Jan. 28 Beni, Congo: An overnight attack in Beni left dozens dead. Officials first reported 15 casualties, but that number has since gone up. “They were all hacked to death,” Beni Governor Donat Kibwana said in a television statement, according to Al Jazeera. “This brings [the death toll] to 36 bodies.” France 24 reported two people were admitted to the local hospital and underwent surgery for skull fractures caused by machetes. Authorities believe the attack was orchestrated by the Allied Democratic Forces, a rebel militia group which has killed at least 250 people since November 2019.
Jan. 29 Carribean Sea: A 7.7 magnitude earthquake centered between Jamaica, the Cayman Islands and Cuba left no casualties on Jan. 29. While no people were killed, there was significant damage to drainage pipes in some countries, and several sinkholes were created in Jamaica and the Cayman Islands. Thousands were evacuated from buildings in fear of potential aftershocks or tsunamis. No tsunami ever came, but several aftershocks, including one with a magnitude of 6.1, did shake the same area overnight. “Our nerves are on edge not knowing if we’re going to be safe or not,” Canadian tourist Andrew Walsh, who was in Jamaica at the time, told TeleSUR. “It is still causing us some anxiety.”
Jan. 28–30 Jerusalem, Israel: Israeli Prime Minister Benjamin Netanyahu withdrew his request for immunity from the Knesset on Jan. 28. Netanyahu later said the immunity trial would take too long and he had decided against it, according to Al Jazeera. While Netanyahu was in Washington, D.C. on Jan. 30 to discuss a possible agreement between Israel and Palestine, the Knesset issued an indictment against the prime minister. According to The New York Times, Netanyahu faces bribery, fraud and breach of trust charges. Experts say the trial could last a few months or a few years. “The public interest requires that we live in a country where no one is above the law,” Israeli attorney-general Aichai Mandelblit said in a televised press conference, according to The New York Times.
Jan. 30 Tokyo, Japan: Japanese prosecutors issued a new arrest warrant for former Nissan chairman Carlos Ghosn, and three American citizens the government believes assisted Ghosn in fleeing the country prior to his trial. The three American citizens—Michael Taylor, Peter Maxwell Taylor and George Antoine Zayek—are believed to have assisted Ghosn pass immigration checks and board a private plane from Japan to Turkey before he continued into Lebanon. Airport security footage confirmed that the three were at the airport at the same time as Ghosn. Authorities believe Michael Taylor likely met with the former Nissan chairman multiple times in the weeks prior to his escape to Lebanon. The Japanese government has not revealed if it has asked the United States for assistance in the arrest of the three.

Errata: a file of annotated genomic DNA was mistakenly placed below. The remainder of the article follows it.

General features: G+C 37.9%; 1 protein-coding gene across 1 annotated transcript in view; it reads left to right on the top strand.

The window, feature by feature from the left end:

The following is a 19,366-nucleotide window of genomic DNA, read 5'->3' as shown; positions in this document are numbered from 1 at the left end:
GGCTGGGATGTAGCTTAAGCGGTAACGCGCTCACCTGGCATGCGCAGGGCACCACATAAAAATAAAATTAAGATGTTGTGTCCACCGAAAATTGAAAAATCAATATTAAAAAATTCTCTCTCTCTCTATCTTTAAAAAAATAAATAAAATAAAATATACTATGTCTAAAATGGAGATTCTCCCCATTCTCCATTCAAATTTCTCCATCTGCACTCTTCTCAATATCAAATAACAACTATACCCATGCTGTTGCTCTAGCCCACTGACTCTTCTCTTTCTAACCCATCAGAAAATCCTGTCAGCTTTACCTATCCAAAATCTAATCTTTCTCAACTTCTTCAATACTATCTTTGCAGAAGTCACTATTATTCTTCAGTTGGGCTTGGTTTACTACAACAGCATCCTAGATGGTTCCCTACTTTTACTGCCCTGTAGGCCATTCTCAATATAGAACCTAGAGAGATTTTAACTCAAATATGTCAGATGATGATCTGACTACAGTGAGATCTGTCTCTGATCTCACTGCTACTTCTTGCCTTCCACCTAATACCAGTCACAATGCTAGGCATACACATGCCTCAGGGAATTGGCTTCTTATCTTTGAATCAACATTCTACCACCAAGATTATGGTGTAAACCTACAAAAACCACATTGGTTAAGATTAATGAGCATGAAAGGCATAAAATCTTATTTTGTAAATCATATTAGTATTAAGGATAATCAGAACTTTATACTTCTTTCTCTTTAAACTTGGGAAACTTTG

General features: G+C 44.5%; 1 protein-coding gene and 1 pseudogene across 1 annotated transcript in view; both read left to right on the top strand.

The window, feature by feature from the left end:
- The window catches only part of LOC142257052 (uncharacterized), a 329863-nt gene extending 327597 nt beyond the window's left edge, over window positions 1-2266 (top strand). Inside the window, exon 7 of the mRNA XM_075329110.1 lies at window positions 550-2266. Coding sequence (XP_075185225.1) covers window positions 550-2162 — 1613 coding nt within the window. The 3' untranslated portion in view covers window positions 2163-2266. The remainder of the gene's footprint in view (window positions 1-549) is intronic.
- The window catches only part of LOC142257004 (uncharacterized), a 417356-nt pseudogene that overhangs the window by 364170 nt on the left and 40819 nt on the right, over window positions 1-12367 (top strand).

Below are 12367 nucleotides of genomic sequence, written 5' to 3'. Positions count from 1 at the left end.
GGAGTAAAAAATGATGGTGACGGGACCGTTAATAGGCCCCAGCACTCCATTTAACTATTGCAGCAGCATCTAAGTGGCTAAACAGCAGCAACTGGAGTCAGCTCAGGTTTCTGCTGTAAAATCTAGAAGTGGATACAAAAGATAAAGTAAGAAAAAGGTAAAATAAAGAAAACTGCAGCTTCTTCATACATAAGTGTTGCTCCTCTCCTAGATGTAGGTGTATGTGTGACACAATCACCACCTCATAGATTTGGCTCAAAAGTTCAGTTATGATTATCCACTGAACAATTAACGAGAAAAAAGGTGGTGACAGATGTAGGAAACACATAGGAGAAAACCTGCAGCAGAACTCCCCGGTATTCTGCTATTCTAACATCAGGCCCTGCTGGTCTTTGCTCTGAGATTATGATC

Jan. 30 Bujumbura, Burundi: A court convicted four journalists of attempting to undermine state security and sentenced them to two-and-a-half years in prison. They were also fined approximately $525, according to Reuters. The journalists were employed by IWACU, one of few privately owned media organizations in Burundi. Al Jazeera reported at the time of their arrest in October 2019, the four journalists were working on a story regarding the ADF rebels located in neighboring Congo. According to the prosecution, the journalists were working with the rebels to undermine state security in Burundi. “[The convictions mark] a sad day for the right to freedom of expression and press freedom in Burundi,” human rights organization Amnesty International said in a statement, according to Reuters. “The authorities must quash the conviction and sentences.”
Feb. 1 Moshi, Tanzania: Hundreds of church-goers were involved in a stampede after preacher Boniface Mwamposa poured what he called “holy oil” on the ground. Worshippers rushed to touch the oil, believing it would cure sickness. The stampede resulted in at least 20 dead, including five children. Authorities fear the death toll could rise in coming days and have reported at least 16 more individuals were injured in the incident. Leader of the Arise and Shine Ministry of Tanzania, Mwamposa is a preacher of the “prosperity gospel,” a rising phenomenon throughout many African countries which is believed to cure illness and eradicate poverty, according to The New York Times. Mwamposa was arrested hours after the stampede on Feb. 1, but authorities have not yet released the charges against the preacher.